Are you wondering what is happening here? Well, anytime that you are in the read uncommitted isolation level (you might be familiar with it as the NOLOCK query hint), you are telling SQL that you don’t care about data consistency, so SQL will read the data as fast as it can. Which happens to be an Allocation Order Scan… it will read the pages from the data file in the order that they were allocated for this table. And, for higher isolation levels, anytime that SQL can be sure that the data won’t change underneath it (such as when you have an exclusive lock on the table, or reading from a read-only filegroup), it will also perform an Allocation Order Scan.
Can we see that this is what is happening? Sure we can!
First off, re-run this query with the Actual Execution Plan turned on. You’ll get an execution plan like this:
Notice that the scan is not ordered. (If you re-run any of the previous queries, you will see that they are ordered.) With an unordered scan, SQL will get the data as fast as it can since it doesn’t need to follow an index… and in this case, it is an Allocation Order Scan (if you run this query without the TABLOCKX query hint in the READ COMMITTED isolation level, it will still be unordered, but it can’t do an Allocation Order Scan since there isn’t a guarantee that the data can’t be changed). This can include reading pages that are already in memory prior to others (I’ve seen this happen before, and that is why I included those previous queries).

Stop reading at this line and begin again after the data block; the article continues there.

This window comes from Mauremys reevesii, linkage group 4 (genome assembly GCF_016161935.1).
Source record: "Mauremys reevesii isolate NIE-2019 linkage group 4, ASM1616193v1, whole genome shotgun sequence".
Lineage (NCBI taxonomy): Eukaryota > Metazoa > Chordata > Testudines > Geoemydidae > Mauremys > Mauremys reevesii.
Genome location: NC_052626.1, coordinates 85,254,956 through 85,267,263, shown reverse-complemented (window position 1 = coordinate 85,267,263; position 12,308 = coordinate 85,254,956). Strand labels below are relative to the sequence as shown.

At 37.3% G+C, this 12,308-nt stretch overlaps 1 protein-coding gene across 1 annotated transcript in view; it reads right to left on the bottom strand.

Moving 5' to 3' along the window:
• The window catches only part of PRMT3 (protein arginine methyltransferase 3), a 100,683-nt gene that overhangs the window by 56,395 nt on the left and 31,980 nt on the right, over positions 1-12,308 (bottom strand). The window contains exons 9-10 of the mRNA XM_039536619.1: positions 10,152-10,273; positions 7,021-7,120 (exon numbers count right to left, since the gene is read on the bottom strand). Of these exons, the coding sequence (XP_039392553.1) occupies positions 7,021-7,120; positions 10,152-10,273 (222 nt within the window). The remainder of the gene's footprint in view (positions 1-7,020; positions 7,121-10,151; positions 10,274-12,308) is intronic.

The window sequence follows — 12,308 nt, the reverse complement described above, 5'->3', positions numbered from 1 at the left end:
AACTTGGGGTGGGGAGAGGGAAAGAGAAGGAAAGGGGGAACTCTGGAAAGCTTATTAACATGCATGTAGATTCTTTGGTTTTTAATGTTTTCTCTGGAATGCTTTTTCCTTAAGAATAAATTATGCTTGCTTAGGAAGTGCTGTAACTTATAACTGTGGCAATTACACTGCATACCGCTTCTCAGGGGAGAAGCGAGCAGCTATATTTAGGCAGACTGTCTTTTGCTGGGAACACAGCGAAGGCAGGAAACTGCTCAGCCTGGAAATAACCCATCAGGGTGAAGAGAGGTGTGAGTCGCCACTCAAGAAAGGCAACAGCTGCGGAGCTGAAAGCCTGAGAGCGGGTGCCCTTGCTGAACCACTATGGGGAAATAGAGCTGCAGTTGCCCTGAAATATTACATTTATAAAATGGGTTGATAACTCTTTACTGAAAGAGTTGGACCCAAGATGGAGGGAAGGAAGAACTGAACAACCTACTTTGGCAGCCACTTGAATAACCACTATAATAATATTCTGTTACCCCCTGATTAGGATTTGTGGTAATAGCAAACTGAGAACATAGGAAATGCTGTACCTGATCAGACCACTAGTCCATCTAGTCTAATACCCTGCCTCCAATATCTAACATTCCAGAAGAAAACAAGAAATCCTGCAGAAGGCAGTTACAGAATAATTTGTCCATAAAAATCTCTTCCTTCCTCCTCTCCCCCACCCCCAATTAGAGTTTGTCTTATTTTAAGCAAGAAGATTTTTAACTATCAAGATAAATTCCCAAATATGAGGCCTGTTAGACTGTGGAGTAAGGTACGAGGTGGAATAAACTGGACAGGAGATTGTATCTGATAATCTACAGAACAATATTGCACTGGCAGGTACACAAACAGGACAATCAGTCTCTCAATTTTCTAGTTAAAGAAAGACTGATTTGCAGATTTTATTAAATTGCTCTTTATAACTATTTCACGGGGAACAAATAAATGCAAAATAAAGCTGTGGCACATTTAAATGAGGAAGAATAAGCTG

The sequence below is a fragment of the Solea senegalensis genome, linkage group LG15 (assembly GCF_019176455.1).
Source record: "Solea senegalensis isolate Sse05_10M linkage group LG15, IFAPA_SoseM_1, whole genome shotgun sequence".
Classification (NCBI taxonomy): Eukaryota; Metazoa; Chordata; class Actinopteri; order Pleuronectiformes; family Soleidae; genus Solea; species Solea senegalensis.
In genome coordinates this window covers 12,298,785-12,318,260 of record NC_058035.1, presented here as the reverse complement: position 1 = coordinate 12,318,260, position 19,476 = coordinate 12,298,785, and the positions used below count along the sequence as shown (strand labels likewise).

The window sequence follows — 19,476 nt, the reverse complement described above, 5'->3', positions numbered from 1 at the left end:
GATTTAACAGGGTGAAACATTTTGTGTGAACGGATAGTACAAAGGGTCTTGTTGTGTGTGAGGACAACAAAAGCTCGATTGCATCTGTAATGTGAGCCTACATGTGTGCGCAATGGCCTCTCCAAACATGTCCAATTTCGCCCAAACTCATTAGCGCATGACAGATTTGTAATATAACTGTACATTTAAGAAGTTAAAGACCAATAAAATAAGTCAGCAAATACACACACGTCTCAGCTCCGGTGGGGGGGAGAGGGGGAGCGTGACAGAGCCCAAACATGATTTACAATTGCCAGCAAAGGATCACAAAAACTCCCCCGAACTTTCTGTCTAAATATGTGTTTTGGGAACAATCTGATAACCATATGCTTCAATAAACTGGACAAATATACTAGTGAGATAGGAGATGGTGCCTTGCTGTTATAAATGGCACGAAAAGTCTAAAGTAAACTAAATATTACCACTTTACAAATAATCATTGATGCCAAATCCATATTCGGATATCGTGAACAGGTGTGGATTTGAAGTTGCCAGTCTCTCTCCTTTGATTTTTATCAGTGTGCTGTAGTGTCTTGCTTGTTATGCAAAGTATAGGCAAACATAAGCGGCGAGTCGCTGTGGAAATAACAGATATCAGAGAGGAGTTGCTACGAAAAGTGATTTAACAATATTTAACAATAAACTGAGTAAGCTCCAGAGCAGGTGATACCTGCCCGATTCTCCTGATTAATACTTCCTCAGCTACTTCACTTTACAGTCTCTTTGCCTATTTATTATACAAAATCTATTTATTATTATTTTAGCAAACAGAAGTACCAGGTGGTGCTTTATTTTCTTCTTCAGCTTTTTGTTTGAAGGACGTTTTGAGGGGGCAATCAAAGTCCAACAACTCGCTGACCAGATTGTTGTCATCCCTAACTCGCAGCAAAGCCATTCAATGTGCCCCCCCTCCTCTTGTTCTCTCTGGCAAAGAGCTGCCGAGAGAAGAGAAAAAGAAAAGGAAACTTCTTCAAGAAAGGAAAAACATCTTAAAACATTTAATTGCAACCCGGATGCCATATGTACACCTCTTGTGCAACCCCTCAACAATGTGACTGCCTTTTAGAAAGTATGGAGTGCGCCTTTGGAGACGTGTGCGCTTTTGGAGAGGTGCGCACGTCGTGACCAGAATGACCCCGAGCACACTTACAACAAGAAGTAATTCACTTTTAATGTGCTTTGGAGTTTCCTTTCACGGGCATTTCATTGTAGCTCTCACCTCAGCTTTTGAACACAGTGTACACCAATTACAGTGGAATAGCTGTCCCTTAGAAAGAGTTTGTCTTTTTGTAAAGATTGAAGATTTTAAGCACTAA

But let’s continue to see if these results are indeed in allocation order. In a separate query window, run this query (undocumented command, but Paul Randal blogged about it here) to see the pages that are allocated for this table:
DBCC IND (tempdb, 'temp', -1)
The results that I get are (unnecessary columns are removed for the sake of brevity):
And it continues, but this is enough. We are interested in the rows where PageType = 1; these are the pages where the data is stored.
Side note: Do you see a few rows where the next logical page (NextPagePID) is not the next physical page? What we have here is a fragmented index.
So, let’s modify the query to return what file, page and slot that the row is being returned from:
SELECT RowID, MyGUID, sys.fn_PhysLocFormatter(%%physloc%%) FROM temp WITH (TABLOCKX);
Here we added a function to the result. The %%physloc%% system variable returns the row/page/slot that a row is on, but in a binary format. The sys.fn_PhysLocFormatter function transforms that to something easier to read, in the format “File:Page:Slot”. (Again, this is undocumented, and Paul Randal blogged about this also here). When this query is run, browse through the results, and you will see the pages being returned in the same order as they were allocated in (from the DBCC IND statement earlier). On my system, the results that I get are:
Browse through this result set for the earlier rows and you will see the pages returned in the same order of the physical file allocation of these pages.
In summary: under certain conditions, SQL will choose to perform an Allocation Order Scan of the data. This is not the same as the physical order of the pages in the file, but the order that the pages were actually allocated for this data. The results will be in the order of the pages, and an assumed order is not be guaranteed without using an ORDER BY clause.